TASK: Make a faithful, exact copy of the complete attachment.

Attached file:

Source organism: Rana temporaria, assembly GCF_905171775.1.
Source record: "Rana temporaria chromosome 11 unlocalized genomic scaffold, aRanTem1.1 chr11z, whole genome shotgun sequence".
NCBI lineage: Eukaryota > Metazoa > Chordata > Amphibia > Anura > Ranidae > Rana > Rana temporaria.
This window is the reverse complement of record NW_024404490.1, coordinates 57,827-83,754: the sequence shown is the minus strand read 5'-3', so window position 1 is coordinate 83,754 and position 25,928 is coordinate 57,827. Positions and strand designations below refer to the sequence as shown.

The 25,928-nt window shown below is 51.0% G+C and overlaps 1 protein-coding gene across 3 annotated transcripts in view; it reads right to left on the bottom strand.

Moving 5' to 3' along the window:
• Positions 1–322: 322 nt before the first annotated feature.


Source organism: Rana temporaria, assembly GCF_905171775.1.
Source record: "Rana temporaria chromosome 11 unlocalized genomic scaffold, aRanTem1.1 chr11z, whole genome shotgun sequence".
NCBI lineage: Eukaryota > Metazoa > Chordata > Amphibia > Anura > Ranidae > Rana > Rana temporaria.
This window is the reverse complement of record NW_024404490.1, coordinates 57,827-83,754: the sequence shown is the minus strand read 5'-3', so window position 1 is coordinate 83,754 and position 25,928 is coordinate 57,827. Positions and strand designations below refer to the sequence as shown.

The 25,928-nt window shown below is 51.0% G+C and overlaps 1 protein-coding gene across 3 annotated transcripts in view; it reads right to left on the bottom strand.

Moving 5' to 3' along the window:
• Positions 1–322: 322 nt before the first annotated feature.